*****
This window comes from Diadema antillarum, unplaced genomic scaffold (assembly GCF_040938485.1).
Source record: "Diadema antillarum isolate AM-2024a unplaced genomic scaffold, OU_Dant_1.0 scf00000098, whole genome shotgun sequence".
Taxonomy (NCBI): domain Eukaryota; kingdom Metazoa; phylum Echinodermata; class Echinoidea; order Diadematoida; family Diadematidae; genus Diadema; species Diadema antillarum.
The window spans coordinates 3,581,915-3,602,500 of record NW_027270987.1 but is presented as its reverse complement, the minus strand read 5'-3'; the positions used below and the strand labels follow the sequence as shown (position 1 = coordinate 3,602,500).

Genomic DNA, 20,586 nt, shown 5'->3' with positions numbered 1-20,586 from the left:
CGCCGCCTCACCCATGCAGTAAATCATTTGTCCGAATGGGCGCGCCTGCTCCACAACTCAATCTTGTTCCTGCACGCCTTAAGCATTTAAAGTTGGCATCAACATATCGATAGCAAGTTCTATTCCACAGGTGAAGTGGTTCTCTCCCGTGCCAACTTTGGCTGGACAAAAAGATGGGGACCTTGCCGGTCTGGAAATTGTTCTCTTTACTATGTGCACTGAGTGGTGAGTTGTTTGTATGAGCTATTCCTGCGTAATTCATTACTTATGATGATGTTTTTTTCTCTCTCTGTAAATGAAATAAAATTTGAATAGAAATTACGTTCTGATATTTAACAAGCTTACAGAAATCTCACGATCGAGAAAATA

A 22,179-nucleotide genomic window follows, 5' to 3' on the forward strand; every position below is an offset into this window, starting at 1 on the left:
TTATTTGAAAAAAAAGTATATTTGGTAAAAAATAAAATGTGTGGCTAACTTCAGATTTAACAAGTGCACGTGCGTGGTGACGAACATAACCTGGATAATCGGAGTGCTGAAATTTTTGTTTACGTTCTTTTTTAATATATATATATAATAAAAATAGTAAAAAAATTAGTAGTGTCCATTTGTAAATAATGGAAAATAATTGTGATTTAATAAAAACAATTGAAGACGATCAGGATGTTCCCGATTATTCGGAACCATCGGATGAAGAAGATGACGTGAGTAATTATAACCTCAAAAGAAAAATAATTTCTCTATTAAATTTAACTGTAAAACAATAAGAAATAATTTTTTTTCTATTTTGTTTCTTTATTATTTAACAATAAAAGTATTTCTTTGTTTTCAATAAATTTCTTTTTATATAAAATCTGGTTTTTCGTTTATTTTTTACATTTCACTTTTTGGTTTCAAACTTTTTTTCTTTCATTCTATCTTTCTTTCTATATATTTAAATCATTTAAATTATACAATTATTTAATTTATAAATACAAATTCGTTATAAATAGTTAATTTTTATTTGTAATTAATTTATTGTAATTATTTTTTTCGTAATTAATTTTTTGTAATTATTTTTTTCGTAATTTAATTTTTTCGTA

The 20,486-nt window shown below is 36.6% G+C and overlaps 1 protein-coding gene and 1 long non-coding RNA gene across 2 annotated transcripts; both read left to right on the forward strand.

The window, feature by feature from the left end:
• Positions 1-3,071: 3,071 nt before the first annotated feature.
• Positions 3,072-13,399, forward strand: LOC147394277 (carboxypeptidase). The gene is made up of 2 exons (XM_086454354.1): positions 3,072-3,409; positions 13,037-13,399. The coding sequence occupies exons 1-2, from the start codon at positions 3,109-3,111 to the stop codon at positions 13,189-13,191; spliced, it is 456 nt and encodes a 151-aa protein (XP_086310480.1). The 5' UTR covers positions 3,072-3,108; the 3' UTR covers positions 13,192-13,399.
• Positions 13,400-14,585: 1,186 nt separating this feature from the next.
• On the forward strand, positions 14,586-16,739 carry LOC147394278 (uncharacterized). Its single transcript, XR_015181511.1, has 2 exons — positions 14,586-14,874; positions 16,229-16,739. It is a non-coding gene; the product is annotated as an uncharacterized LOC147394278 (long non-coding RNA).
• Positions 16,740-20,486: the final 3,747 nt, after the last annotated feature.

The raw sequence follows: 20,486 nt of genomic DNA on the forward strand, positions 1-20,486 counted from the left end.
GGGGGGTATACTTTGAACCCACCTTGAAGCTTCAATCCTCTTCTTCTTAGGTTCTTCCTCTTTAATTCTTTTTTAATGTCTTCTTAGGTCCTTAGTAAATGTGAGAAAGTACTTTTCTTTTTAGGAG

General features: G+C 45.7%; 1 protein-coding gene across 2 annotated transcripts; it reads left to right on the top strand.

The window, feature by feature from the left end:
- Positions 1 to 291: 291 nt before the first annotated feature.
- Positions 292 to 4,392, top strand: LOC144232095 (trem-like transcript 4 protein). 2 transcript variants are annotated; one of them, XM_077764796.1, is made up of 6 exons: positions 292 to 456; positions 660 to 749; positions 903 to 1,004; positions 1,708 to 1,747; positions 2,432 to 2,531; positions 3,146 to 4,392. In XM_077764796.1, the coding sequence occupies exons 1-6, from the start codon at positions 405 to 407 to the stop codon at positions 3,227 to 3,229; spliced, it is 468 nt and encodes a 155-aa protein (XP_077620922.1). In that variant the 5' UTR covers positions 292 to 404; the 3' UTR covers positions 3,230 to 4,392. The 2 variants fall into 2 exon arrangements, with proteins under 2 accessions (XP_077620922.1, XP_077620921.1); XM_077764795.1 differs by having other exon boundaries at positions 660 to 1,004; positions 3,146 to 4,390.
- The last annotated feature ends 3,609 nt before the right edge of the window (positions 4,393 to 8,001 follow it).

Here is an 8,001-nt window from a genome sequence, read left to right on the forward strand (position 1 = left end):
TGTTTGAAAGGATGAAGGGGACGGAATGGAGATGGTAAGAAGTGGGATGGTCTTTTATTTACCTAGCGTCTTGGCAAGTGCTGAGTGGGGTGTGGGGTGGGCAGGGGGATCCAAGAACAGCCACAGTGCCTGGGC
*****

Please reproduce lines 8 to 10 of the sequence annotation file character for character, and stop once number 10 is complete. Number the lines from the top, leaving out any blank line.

TTATTTGAAAAAAAAGTATATTTGGTAAAAAATAAAATGTGTGGCTAACTTCAGATTTAACAAGTGCACGTGCGTGGTGACGAACATAACCTGGATAATCGGAGTGCTGAAATTTTTGTTTACGTTCTTTTTTAATATATATATATAATAAAAATAGTAAAAAAATTAGTAGTGTCCATTTGTAAATAATGGAAAATAATTGTGATTTAATAAAAACAATTGAAGACGATCAGGATGTTCCCGATTATTCGGAACCATCGGATGAAGAAGATGACGTGAGTAATTATAACCTCAAAAGAAAAATAATTTCTCTATTAAATTTAACTGTAAAACAATAAGAAATAATTTTTTTTCTATTTTGTTTCTTTATTATTTAACAATAAAAGTATTTCTTTGTTTTCAATAAATTTCTTTTTATATAAAATCTGGTTTTTCGTTTATTTTTTACATTTCACTTTTTGGTTTCAAACTTTTTTTCTTTCATTCTATCTTTCTTTCTATATATTTAAATCATTTAAATTATACAATTATTTAATTTATAAATACAAATTCGTTATAAATAGTTAATTTTTATTTGTAATTAATTTATTGTAATTATTTTTTTCGTAATTAATTTTTTGTAATTATTTTTTTCGTAATTTAATTTTTTCGTA

The 20,486-nt window shown below is 36.6% G+C and overlaps 1 protein-coding gene and 1 long non-coding RNA gene across 2 annotated transcripts; both read left to right on the forward strand.

The window, feature by feature from the left end: